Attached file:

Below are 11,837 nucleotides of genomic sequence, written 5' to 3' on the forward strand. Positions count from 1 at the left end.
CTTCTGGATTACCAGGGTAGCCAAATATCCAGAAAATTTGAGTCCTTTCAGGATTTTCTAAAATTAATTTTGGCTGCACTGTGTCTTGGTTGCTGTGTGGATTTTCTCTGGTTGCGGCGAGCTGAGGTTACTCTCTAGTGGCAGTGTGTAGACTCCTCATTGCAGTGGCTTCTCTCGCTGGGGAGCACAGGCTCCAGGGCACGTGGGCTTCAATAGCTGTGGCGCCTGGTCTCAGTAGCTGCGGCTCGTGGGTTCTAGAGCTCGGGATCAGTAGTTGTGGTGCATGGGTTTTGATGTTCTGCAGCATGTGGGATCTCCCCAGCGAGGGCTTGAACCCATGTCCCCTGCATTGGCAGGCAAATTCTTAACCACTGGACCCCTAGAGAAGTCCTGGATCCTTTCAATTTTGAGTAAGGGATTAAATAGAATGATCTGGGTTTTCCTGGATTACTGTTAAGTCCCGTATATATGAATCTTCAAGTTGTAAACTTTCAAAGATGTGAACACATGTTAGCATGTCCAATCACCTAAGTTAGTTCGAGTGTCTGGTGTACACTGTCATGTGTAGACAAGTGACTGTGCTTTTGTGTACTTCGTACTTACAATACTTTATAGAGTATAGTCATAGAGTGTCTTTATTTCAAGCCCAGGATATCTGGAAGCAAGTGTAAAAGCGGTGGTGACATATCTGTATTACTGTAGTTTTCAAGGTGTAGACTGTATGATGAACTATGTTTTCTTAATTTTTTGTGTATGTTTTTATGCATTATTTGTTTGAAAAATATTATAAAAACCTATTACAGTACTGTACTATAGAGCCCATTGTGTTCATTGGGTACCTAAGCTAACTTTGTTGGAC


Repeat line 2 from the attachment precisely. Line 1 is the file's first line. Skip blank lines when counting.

CTTCTGGATTACCAGGGTAGCCAAATATCCAGAAAATTTGAGTCCTTTCAGGATTTTCTAAAATTAATTTTGGCTGCACTGTGTCTTGGTTGCTGTGTGGATTTTCTCTGGTTGCGGCGAGCTGAGGTTACTCTCTAGTGGCAGTGTGTAGACTCCTCATTGCAGTGGCTTCTCTCGCTGGGGAGCACAGGCTCCAGGGCACGTGGGCTTCAATAGCTGTGGCGCCTGGTCTCAGTAGCTGCGGCTCGTGGGTTCTAGAGCTCGGGATCAGTAGTTGTGGTGCATGGGTTTTGATGTTCTGCAGCATGTGGGATCTCCCCAGCGAGGGCTTGAACCCATGTCCCCTGCATTGGCAGGCAAATTCTTAACCACTGGACCCCTAGAGAAGTCCTGGATCCTTTCAATTTTGAGTAAGGGATTAAATAGAATGATCTGGGTTTTCCTGGATTACTGTTAAGTCCCGTATATATGAATCTTCAAGTTGTAAACTTTCAAAGATGTGAACACATGTTAGCATGTCCAATCACCTAAGTTAGTTCGAGTGTCTGGTGTACACTGTCATGTGTAGACAAGTGACTGTGCTTTTGTGTACTTCGTACTTACAATACTTTATAGAGTATAGTCATAGAGTGTCTTTATTTCAAGCCCAGGATATCTGGAAGCAAGTGTAAAAGCGGTGGTGACATATCTGTATTACTGTAGTTTTCAAGGTGTAGACTGTATGATGAACTATGTTTTCTTAATTTTTTGTGTATGTTTTTATGCATTATTTGTTTGAAAAATATTATAAAAACCTATTACAGTACTGTACTATAGAGCCCATTGTGTTCATTGGGTACCTAAGCTAACTTTGTTGGAC